CAM blogs

CAM Meets Luisa Greig

Luisa has been working with dogs in a professional capacity for over 15 years, and is both a qualified McTimoney Animal Therapist and Galen Canine Myotherapist. She combines gentle McTimoney chiropractic style adjustments with soft tissue Myotherapy and mobilisation techniques, LED red light therapy, and functional exercises to provide a synergistic and effective treatment.

Luisa runs a busy consultancy practice covering Sussex, Surrey, and parts of Berkshire and Kent, but has travelled as far afield as Essex, Hertfordshire, Norway and Estonia to treat and run workshops.

She has experience in treating a variety of interesting and complex presentations, from dogs with chronic pain and postural issues including those with existing underlying conditions such as osteoarthritis, hip dysplasia, spondylitis and other orthopaedic conditions, to those exhibiting more subtle postural, performance, gait and behavioural problems. She aims to provide an empathetic, caring, professional, holistic, and effective service, supporting both you and your beloved dog.

Qualifications: BSc Equine Science, MSc Animal Manipulation, Diploma in Canine Myotherapy, Certificate in Canine First Aid


Luisa kindly agreed to answer the following questions:

What are your feelings on how we currently manage this common debilitating condition in dogs?

Mixed. Many new clients I see now are already aware of management issues such as covering slippery flooring, not throwing balls, and incorporating other modifications into their dogs’ lifestyles to avoid repetitive strain injury and joint damage, and make their lives more comfortable. I do see an increase in awareness generally within both the dog owner and veterinary communities as to the hugely debilitating effects of OA associated muscular issues, however I think we still have a long way to go. Through no fault of their own I feel there remains a gap within the veterinary community generally regarding what – in veterinary / medical – terminology is traditionally classed as a sub clinical issue, which unfortunately can mean muscular compensatory pain often goes under the radar. Typically, the muscular and postural issues we see associated with OA wouldn’t be classed as a ‘diagnosable condition’ and are as such dismissed or unrecognised. As wonderful as this job is, the downside is knowing how much Galen Myotherapy benefits dogs and profoundly improves their quality of life, but people not engaging, or seeing that the dog is in pain, which can be frustrating and upsetting. I see education as a huge part of our role as myotherapists, both in our work with owners, and through accurate reporting of dogs’ chronic pain indicators to their vet.  Many owners I see are already aware of CAM, which is truly wonderful!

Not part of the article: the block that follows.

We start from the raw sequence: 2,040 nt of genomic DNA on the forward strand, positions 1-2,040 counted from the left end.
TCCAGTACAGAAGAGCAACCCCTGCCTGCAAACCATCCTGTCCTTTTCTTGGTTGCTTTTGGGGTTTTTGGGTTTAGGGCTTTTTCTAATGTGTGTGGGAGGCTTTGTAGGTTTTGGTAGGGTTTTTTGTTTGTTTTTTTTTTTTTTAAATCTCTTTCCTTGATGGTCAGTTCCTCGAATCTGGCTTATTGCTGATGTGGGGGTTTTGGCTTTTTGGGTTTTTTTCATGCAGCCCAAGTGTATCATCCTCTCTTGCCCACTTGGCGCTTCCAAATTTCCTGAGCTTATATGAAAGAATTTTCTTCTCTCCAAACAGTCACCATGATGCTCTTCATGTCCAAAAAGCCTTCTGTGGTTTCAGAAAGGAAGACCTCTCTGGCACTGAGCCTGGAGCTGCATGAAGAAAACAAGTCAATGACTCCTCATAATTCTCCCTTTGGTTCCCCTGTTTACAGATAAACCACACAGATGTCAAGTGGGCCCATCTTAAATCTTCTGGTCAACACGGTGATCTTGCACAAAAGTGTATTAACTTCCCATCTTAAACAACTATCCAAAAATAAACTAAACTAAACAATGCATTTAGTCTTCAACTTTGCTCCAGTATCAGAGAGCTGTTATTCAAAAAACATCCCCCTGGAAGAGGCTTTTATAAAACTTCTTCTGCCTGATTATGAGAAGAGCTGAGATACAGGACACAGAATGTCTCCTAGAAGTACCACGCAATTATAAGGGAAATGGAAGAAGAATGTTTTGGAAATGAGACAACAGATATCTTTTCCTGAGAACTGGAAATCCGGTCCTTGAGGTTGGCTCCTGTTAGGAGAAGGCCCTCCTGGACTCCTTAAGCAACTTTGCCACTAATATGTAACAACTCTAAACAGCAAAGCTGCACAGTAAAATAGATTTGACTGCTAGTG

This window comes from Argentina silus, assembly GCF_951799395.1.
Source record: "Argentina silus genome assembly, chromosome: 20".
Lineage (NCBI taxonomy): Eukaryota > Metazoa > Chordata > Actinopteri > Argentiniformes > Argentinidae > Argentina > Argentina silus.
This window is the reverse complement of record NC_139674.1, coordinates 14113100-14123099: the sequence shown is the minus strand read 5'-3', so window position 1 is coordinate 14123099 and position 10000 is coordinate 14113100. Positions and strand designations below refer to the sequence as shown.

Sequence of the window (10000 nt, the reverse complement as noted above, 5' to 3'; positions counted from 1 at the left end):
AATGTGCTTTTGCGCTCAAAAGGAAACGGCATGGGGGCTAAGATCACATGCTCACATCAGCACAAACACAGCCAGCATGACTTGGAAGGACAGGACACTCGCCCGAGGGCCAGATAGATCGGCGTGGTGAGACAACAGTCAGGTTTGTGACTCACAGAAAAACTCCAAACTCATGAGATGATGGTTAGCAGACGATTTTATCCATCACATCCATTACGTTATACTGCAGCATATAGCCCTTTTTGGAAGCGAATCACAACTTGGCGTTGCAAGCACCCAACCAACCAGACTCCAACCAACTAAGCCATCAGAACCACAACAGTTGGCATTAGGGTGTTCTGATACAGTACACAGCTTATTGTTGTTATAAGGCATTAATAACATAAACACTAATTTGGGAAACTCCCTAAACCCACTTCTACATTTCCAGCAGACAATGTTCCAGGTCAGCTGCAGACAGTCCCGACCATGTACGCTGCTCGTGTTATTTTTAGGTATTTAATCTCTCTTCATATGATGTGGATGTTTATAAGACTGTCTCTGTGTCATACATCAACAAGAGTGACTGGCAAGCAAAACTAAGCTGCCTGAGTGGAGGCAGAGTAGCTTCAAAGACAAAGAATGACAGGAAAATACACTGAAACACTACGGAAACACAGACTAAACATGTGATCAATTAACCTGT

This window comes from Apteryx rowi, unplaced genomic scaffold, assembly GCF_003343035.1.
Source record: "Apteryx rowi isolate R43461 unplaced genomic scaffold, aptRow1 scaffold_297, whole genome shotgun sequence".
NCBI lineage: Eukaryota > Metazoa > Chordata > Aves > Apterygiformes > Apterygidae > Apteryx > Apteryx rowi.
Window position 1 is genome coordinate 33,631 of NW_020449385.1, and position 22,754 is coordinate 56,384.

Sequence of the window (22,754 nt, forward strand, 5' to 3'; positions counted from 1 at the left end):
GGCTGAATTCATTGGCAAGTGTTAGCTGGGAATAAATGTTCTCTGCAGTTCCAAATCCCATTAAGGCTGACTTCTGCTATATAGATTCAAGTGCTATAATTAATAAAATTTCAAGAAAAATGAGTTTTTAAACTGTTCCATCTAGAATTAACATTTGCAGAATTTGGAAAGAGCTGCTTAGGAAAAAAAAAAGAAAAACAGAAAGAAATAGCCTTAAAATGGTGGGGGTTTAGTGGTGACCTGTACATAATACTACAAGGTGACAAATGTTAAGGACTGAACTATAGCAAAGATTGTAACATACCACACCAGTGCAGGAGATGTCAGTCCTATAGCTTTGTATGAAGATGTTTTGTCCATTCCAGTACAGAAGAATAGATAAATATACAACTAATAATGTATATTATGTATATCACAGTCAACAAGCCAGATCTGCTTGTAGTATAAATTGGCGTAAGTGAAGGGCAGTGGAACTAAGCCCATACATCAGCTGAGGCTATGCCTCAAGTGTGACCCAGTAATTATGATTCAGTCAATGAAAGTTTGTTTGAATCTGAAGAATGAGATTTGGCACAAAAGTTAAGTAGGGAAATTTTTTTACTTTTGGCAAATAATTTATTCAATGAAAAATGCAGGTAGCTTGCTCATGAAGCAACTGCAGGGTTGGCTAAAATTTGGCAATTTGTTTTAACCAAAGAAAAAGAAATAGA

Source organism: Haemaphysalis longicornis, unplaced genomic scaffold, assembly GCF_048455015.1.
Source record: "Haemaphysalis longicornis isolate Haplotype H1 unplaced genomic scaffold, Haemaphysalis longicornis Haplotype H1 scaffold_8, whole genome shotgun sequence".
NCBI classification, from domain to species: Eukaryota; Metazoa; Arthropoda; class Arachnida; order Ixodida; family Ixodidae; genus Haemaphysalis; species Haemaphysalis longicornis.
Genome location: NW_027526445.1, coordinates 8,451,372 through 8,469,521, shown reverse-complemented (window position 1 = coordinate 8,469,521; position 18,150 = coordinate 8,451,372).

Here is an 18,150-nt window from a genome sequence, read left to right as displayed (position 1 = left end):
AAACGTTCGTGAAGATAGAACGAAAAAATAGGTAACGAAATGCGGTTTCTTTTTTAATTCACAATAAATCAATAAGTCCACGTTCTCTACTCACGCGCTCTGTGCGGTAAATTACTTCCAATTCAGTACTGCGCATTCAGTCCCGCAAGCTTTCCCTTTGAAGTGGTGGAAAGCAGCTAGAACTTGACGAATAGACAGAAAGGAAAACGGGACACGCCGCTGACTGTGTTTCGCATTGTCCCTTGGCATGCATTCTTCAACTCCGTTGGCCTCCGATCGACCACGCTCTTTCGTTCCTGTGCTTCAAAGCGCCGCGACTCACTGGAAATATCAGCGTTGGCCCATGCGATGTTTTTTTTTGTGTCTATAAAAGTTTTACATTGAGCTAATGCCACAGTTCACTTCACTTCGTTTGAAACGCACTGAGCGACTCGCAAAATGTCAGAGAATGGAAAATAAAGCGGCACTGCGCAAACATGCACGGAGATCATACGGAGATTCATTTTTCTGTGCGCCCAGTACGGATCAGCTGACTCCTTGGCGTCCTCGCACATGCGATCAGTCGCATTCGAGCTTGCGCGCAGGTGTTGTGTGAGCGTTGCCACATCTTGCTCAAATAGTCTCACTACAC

As a myotherapist what do you feel is essential for managing canine arthritis effectively?

Knowledge, the owner being actively engaged with and empowered in their dog’s management plan, and accurate assessment and monitoring of chronic pain indicators. I think the way myotherapists present and frame information to the owner is also key to make them aware of how their dog is feeling, yet keep them engaged – it’s essential that they are aware their dog is suffering from chronic pain, but that our approach is non judgemental, compassionate, approachable and supportive. Ultimately we are here to educate, help and support both owner and dog, not simply point out what may be being done wrong, which will simply alienate and shame the owner. Hopefully, our work and the results we achieve are helping to spread the word about what a profound role the muscular system plays in dogs’ welfare, and therefore how crucial addressing the secondary muscular affects of OA is.


How do you see treatment options for arthritis progressing over the next ten years?

I would love to see both owners and professionals adopting a multimodal approach to managing OA as standard, greater collaboration between vets and myotherapists (as well as other professionals such as hydrotherapists, physiotherapists etc), and a greater understanding of what myotherapy is, how it can help their arthritic patients, and indicators of chronic pain. It would be amazing if vets referred their arthritic patients for myotherapy treatment as a matter of course, much in the same way as hydrotherapy and physiotherapy is routinely indicated in patients with hip dysplasia and arthritis.


If you could have the opportunity to give one tip/ piece of advice to an owner with a dog suffering from arthritis what would it be?

Don’t accept changes as your dog ‘simply getting old’. Seek professional advice and educate yourself! Also keep their weight appropriate.


Luisa Greig
Galen Canine Myotherapist . McTimoney Animal Therapist . IAAT registered
T: 07592 310016 . E:
I: @luisagreig_caninemyotherapist